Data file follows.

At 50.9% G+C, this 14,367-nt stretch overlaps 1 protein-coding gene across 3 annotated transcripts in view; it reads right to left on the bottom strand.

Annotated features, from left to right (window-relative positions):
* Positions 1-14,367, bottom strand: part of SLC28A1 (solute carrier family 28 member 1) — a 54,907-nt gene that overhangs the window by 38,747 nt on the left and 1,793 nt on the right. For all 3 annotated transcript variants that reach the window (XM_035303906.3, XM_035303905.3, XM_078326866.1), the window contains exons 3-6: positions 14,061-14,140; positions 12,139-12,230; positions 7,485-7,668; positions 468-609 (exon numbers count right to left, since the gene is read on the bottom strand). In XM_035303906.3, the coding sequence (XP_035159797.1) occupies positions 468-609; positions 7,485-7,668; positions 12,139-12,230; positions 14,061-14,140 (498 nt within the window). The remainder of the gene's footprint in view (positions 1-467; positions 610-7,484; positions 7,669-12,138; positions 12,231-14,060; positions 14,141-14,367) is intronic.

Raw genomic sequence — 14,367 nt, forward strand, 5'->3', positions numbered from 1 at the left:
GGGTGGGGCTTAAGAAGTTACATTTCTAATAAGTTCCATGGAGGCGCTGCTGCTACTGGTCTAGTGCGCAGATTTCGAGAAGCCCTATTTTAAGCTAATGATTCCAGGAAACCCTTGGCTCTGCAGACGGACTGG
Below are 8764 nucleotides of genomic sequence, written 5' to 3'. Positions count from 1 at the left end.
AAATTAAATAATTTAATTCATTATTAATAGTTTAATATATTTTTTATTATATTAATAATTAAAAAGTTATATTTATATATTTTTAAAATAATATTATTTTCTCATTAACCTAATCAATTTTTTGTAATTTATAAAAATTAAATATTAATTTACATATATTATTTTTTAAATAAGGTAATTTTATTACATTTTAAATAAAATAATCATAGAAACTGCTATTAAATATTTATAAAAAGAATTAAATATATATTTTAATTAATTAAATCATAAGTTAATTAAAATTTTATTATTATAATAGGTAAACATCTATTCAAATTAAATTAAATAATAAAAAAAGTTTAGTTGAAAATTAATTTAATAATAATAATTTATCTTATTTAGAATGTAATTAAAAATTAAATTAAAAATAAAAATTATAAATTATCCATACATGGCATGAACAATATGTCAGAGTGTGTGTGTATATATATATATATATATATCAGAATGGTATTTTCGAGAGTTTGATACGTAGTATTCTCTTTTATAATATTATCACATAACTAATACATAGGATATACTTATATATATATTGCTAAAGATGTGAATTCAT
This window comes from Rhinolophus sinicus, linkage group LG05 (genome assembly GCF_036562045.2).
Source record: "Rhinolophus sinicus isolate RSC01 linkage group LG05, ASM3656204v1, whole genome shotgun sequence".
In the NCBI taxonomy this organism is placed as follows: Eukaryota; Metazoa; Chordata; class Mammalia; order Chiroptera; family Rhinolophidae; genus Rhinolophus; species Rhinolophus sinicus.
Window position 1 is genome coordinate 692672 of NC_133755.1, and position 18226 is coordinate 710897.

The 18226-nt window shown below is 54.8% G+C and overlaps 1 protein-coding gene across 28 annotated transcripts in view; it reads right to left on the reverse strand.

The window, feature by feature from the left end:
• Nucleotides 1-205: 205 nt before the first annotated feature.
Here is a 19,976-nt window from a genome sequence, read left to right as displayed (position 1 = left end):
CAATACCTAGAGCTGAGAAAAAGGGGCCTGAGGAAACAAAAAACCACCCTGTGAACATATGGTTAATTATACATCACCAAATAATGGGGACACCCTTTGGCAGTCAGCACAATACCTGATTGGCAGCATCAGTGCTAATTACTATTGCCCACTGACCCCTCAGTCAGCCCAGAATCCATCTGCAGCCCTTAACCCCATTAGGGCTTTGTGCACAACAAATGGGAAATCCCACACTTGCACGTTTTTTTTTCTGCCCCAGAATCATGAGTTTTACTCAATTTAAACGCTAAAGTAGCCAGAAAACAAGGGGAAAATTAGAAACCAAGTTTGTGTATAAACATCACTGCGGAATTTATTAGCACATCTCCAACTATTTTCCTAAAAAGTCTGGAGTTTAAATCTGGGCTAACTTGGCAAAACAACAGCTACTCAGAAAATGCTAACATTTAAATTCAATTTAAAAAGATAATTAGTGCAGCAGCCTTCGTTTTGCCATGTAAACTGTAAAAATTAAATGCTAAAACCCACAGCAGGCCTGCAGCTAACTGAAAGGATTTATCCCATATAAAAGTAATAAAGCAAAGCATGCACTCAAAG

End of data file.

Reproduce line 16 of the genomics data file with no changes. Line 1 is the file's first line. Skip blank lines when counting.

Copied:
CAATACCTAGAGCTGAGAAAAAGGGGCCTGAGGAAACAAAAAACCACCCTGTGAACATATGGTTAATTATACATCACCAAATAATGGGGACACCCTTTGGCAGTCAGCACAATACCTGATTGGCAGCATCAGTGCTAATTACTATTGCCCACTGACCCCTCAGTCAGCCCAGAATCCATCTGCAGCCCTTAACCCCATTAGGGCTTTGTGCACAACAAATGGGAAATCCCACACTTGCACGTTTTTTTTTCTGCCCCAGAATCATGAGTTTTACTCAATTTAAACGCTAAAGTAGCCAGAAAACAAGGGGAAAATTAGAAACCAAGTTTGTGTATAAACATCACTGCGGAATTTATTAGCACATCTCCAACTATTTTCCTAAAAAGTCTGGAGTTTAAATCTGGGCTAACTTGGCAAAACAACAGCTACTCAGAAAATGCTAACATTTAAATTCAATTTAAAAAGATAATTAGTGCAGCAGCCTTCGTTTTGCCATGTAAACTGTAAAAATTAAATGCTAAAACCCACAGCAGGCCTGCAGCTAACTGAAAGGATTTATCCCATATAAAAGTAATAAAGCAAAGCATGCACTCAAAG